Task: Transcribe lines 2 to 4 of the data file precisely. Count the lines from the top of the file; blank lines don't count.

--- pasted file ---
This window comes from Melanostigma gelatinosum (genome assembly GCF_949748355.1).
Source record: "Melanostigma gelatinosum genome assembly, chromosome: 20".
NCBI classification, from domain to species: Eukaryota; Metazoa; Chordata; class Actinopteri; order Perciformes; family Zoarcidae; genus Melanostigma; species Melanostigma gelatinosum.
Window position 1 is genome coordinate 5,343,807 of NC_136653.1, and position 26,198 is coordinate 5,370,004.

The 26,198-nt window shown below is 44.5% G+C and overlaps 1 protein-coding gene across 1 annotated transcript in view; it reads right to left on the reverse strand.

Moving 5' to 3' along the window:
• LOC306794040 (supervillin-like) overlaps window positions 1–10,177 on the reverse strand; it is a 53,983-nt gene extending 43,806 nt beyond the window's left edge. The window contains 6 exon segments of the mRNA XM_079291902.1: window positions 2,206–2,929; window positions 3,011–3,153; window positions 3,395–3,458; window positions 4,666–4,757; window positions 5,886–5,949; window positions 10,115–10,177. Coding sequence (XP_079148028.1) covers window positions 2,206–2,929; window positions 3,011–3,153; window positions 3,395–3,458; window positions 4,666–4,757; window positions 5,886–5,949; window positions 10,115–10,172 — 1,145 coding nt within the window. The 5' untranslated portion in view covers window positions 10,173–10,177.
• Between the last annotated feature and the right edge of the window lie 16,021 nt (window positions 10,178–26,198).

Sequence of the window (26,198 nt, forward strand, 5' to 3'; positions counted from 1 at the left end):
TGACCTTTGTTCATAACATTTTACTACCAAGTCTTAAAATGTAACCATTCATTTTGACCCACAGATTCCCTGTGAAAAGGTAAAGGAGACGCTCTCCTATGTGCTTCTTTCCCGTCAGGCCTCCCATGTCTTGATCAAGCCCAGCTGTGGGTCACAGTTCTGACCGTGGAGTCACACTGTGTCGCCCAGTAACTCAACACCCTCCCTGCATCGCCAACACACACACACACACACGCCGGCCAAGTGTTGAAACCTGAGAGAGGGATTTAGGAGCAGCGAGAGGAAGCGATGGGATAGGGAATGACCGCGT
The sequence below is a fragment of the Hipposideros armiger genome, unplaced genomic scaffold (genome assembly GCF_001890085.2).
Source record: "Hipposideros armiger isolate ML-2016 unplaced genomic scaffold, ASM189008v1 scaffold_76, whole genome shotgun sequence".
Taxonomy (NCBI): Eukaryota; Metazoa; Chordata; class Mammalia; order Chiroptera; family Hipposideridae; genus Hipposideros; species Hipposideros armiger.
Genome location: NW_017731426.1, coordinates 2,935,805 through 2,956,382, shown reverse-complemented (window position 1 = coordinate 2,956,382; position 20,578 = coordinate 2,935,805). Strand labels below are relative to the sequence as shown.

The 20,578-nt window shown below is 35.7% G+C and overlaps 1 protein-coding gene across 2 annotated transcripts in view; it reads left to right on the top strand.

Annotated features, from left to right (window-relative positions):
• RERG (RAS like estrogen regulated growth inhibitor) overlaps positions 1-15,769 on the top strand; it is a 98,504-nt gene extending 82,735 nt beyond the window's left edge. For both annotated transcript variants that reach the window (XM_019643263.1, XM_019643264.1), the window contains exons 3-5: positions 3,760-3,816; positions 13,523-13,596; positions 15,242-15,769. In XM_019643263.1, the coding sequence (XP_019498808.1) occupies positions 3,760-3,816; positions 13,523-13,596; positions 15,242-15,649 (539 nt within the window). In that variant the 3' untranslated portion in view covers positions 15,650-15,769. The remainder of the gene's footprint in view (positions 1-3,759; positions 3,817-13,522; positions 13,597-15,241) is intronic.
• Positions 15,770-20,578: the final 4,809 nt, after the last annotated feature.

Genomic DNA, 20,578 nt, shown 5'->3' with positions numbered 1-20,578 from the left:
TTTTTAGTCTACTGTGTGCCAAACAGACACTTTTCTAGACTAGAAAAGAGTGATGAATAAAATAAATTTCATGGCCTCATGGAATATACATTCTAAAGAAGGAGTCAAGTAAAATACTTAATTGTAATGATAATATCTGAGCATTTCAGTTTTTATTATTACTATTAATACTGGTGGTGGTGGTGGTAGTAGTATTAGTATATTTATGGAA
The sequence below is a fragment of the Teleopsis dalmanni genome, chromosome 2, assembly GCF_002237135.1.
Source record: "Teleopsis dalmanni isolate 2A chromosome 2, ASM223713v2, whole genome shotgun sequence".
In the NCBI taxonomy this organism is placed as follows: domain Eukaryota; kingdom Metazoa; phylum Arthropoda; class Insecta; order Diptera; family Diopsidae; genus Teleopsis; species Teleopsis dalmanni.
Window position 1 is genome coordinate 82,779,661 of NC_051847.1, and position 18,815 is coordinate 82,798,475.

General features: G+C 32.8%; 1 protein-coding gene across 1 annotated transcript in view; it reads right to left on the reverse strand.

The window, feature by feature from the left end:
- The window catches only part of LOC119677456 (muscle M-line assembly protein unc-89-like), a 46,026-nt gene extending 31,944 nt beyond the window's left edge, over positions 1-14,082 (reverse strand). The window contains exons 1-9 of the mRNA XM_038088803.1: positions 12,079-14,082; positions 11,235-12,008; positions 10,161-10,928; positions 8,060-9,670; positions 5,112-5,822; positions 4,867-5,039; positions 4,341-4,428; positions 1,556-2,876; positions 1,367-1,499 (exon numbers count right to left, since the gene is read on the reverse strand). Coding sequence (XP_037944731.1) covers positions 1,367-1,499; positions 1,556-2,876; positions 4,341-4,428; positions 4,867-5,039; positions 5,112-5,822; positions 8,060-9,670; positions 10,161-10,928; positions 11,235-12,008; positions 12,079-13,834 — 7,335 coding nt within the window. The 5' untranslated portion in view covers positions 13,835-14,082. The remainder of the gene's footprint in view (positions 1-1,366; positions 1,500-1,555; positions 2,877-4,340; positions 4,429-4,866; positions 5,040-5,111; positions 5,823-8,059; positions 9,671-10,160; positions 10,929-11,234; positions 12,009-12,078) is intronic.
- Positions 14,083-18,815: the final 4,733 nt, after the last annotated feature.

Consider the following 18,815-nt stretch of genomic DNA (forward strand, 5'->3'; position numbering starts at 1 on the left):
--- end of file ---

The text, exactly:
Source record: "Melanostigma gelatinosum genome assembly, chromosome: 20".
NCBI classification, from domain to species: Eukaryota; Metazoa; Chordata; class Actinopteri; order Perciformes; family Zoarcidae; genus Melanostigma; species Melanostigma gelatinosum.
Window position 1 is genome coordinate 5,343,807 of NC_136653.1, and position 26,198 is coordinate 5,370,004.